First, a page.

He later returned to Atlantis to negotiate with the newly returned Ancients. They forced the team to leave the city but allowed him to stay on as a liaison. The Ancients quickly grew tired of Woolsey, and recalled Major General Jack O'Neill to help. Woolsey was there when the Asurans captured Atlantis, but managed to escape into a damaged section of the city with O'Neill while the Ancients were murdered. He remained hidden with O'Neill and worried that he was going to die due to his inexperience. He later remained behind whilst O'Neill went to drain a Jumper bay of water for Sheppard's team, and when the Asurans arrived to capture them, Woolsey put up a surprisingly good fight - as indicated by the number of shell-casings strewn around the area in which he was captured - but was captured and later interrogated. Unlike O'Neill he was unable to resist the mind-probe interrogation, and the Asurans got the team's plan from his mind, but it was later revealed that the team had used his vulnerability to the mind-probe to pass on deliberate misinformation about their plans to the Asurans. As a result, the Asurans were caught off-guard by the real plan- they believed the expedition were planning to blow up Atlantis' shield generators when in fact they had reprogrammed the shields to generate a Replicator disruptor wave- and were destroyed. Woolsey was annoyed to be used in that manner, but O'Neill comforted him with the fact that he was actually useful for something during the crisis. (SGA: "The Return, Part 1", "The Return, Part 2")
Shortly after Carson Beckett's death, Woolsey discovers a video of a woman acting like a Wraith and apparently feeding on his cousin Mark Payton who had recently died. Woolsey alerted the SGC which led to them uncovering the existence of the Lilith cult. Daniel Jackson later learned that the woman, Hanan, had actually been keeping Woolsey's cousin alive as he would've died as a child from a genetic disorder had she not used her Wraith-like abilities on him. After the destruction of most of the Lilin, the IOA ordered the destruction of M1M-316 and Woolsey was sent to ensure it happened. When the time came, the expedition made Woolsey detonate the bomb himself, but had really fooled him into believing that he'd destroyed M1M-316 when he instead blew up a dead world. (SGA: "Blood Ties")
2007[edit | edit source]
After Dr. Daniel Jackson was turned into a Prior, Woolsey decided that they would place Jackson in stasis, attempting to avoid the same mistakes he made when dealing with Khalek, despite Jackson telling him and Stargate Command that he had a plan to wipe out the Ori by using the Sangraal and an Ori warship to send the Sangraal through the Supergate to the Ori Galaxy to wipe out the Ori. He came up to Jackson, informing him of his plans, but Jackson overcame the effects of the Prior disruptor before Woolsey could put him in stasis, beaming Woolsey down to Earth while Jackson commandeered the Odyssey to complete his mission. (SG1: "The Shroud")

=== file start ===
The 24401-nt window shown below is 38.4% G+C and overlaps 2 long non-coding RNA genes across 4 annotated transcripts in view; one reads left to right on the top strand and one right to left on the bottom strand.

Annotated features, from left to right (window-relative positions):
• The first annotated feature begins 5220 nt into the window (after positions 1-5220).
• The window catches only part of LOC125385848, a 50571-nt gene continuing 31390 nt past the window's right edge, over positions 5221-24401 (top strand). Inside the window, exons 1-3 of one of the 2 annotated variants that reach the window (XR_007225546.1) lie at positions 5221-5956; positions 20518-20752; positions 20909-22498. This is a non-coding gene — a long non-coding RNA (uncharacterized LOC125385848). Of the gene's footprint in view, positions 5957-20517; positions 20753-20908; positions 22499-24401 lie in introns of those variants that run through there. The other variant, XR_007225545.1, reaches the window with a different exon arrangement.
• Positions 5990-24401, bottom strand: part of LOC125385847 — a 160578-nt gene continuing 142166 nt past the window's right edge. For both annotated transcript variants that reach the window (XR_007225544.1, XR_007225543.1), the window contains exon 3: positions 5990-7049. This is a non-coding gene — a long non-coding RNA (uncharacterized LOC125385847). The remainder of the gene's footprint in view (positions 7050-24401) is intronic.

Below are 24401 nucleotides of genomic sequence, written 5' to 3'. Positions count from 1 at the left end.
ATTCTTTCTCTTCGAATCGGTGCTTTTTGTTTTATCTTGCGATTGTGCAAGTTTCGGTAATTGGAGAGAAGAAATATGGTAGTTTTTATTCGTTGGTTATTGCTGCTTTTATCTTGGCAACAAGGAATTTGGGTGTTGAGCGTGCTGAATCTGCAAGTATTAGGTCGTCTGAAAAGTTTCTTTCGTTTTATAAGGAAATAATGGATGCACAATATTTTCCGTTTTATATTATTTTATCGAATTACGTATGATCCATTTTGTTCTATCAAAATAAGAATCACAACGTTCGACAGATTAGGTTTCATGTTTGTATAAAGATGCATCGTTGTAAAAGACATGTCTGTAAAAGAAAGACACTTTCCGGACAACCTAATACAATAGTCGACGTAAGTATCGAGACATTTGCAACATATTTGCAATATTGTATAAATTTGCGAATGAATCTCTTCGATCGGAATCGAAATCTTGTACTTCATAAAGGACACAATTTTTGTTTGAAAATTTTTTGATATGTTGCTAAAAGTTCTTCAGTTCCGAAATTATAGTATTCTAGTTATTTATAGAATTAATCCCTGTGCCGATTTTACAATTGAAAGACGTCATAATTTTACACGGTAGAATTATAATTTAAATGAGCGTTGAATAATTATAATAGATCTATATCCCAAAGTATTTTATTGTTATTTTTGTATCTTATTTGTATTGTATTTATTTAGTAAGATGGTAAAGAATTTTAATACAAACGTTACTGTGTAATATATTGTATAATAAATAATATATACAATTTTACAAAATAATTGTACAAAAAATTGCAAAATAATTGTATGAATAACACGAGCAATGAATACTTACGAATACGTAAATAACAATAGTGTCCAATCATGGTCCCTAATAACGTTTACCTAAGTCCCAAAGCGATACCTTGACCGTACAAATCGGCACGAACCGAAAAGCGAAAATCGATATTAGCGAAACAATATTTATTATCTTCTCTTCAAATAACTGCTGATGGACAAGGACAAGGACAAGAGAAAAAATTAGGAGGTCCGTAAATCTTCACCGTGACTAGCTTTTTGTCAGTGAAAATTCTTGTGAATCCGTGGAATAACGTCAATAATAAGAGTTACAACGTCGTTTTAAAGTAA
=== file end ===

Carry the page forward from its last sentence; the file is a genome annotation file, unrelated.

Later on, Woolsey returned to Atlantis to write a three-month review of Colonel Samantha Carter's command. He promised not to interfere this time, and admitted that his own personal review revealed that he could be overzealous with his job. He expressed distrust of the Wraith and attempted to take command of the base to force Lt. Colonel John Sheppard to destroy the two Hive ships in orbit. Carter countermanded his order, and ultimately the two Hive ships destroyed each other. This experience caused Woolsey to realize that he was in the habit of including too much into his reports, and subsequently apologized to Carter, agreeing that he wouldn't report Carter's decision to not have Sheppard fire due to her acting upon a hunch. (SGA: "The Seer")
2008[edit | edit source]
Commanders of the Atlantis expedition
|Dr. Elizabeth Weir (2004-2007) |
One of his first things he did was replace the table in the Atlantis conference room with a 12 foot long mahogany table. He went to Atlantis to do things by the book. However, during his first week on the job, he broke half a dozen basic safety protocols, just to save Dr. Jennifer Keller's life. He wondered if he was to remain commander. After learning that Woolsey could also break the rules, Lt. Colonel John Sheppard shook his hand, and welcomed him to the Pegasus galaxy. (SGA: "The Seed")
When Ronon was kidnaped by Tyre, Woolsey was still trying to adjust to living in the city, accidentally locking himself in the conference room after a meeting. Woolsey allows the team to search for Ronon and talks with Teyla about her rejoining Sheppard's team, showing sympathy with her situation. When the team finally gets Ronon's location out of Tyre, Teyla is with Woolsey and asks him to bring Torren to Kanaan and tell him where she's went. Woolsey agrees, but gets nervous around the baby once she leaves. After the mission, Teyla visits Woolsey to inform him of her decision to rejoin Sheppard's team. To her surprise, she finds Woolsey listening to classical music and wearing his old suit since he'd told them he was going to relax. Woolsey explains he feels his suit is the most relaxing clothing he has and accepts her return to duty before going back to his music. (SGA: "Broken Ties")
When Rodney McKay got infected with Second Childhood, the team requested permission to undertake a dangerous mission to the Shrine of Talus to give him a final day as himself. Despite the danger, Woolsey ultimately agreed, sympathetic with McKay's situation due to his father's Alzheimer's and his own wish for such a final day with him. Before the team left, he asked them to give McKay his own goodbyes if the idea worked. (SGA: "The Shrine")